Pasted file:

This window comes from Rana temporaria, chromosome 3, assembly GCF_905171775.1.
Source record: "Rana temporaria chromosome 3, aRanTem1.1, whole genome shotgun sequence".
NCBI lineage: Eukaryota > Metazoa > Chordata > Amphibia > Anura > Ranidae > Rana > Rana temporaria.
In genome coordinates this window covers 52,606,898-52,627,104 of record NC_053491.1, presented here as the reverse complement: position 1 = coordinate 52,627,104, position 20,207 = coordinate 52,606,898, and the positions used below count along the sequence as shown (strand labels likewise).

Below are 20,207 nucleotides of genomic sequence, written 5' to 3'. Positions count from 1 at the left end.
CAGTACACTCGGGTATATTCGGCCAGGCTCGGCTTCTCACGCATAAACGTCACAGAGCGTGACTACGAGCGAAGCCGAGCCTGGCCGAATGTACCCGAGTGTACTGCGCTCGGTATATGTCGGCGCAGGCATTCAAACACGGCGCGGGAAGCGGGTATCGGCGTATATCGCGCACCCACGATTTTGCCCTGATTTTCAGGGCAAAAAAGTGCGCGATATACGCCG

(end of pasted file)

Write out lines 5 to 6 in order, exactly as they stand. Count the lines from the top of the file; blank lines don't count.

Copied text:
Below are 20,207 nucleotides of genomic sequence, written 5' to 3'. Positions count from 1 at the left end.
CAGTACACTCGGGTATATTCGGCCAGGCTCGGCTTCTCACGCATAAACGTCACAGAGCGTGACTACGAGCGAAGCCGAGCCTGGCCGAATGTACCCGAGTGTACTGCGCTCGGTATATGTCGGCGCAGGCATTCAAACACGGCGCGGGAAGCGGGTATCGGCGTATATCGCGCACCCACGATTTTGCCCTGATTTTCAGGGCAAAAAAGTGCGCGATATACGCCG